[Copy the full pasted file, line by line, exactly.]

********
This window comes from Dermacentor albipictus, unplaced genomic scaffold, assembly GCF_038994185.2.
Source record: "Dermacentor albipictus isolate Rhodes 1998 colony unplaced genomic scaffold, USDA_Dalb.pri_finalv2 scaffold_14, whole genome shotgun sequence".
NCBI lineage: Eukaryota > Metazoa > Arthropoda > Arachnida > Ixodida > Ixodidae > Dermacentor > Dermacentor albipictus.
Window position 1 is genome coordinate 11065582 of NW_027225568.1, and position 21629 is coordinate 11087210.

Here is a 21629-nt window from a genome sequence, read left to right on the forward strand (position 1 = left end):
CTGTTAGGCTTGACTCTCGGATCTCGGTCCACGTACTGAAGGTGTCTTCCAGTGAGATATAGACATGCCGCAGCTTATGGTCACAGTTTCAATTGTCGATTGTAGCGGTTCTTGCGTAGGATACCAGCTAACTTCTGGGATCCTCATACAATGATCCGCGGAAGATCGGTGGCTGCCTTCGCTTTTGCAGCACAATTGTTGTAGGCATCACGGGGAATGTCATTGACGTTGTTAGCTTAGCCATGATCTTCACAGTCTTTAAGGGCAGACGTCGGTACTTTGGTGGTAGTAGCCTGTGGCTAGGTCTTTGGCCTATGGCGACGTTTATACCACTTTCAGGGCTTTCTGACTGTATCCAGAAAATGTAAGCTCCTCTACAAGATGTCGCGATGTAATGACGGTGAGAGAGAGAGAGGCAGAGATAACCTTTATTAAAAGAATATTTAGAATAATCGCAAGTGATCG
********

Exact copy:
This window comes from Dermacentor albipictus, unplaced genomic scaffold, assembly GCF_038994185.2.
Source record: "Dermacentor albipictus isolate Rhodes 1998 colony unplaced genomic scaffold, USDA_Dalb.pri_finalv2 scaffold_14, whole genome shotgun sequence".
NCBI lineage: Eukaryota > Metazoa > Arthropoda > Arachnida > Ixodida > Ixodidae > Dermacentor > Dermacentor albipictus.
Window position 1 is genome coordinate 11065582 of NW_027225568.1, and position 21629 is coordinate 11087210.

Here is a 21629-nt window from a genome sequence, read left to right on the forward strand (position 1 = left end):
CTGTTAGGCTTGACTCTCGGATCTCGGTCCACGTACTGAAGGTGTCTTCCAGTGAGATATAGACATGCCGCAGCTTATGGTCACAGTTTCAATTGTCGATTGTAGCGGTTCTTGCGTAGGATACCAGCTAACTTCTGGGATCCTCATACAATGATCCGCGGAAGATCGGTGGCTGCCTTCGCTTTTGCAGCACAATTGTTGTAGGCATCACGGGGAATGTCATTGACGTTGTTAGCTTAGCCATGATCTTCACAGTCTTTAAGGGCAGACGTCGGTACTTTGGTGGTAGTAGCCTGTGGCTAGGTCTTTGGCCTATGGCGACGTTTATACCACTTTCAGGGCTTTCTGACTGTATCCAGAAAATGTAAGCTCCTCTACAAGATGTCGCGATGTAATGACGGTGAGAGAGAGAGAGGCAGAGATAACCTTTATTAAAAGAATATTTAGAATAATCGCAAGTGATCG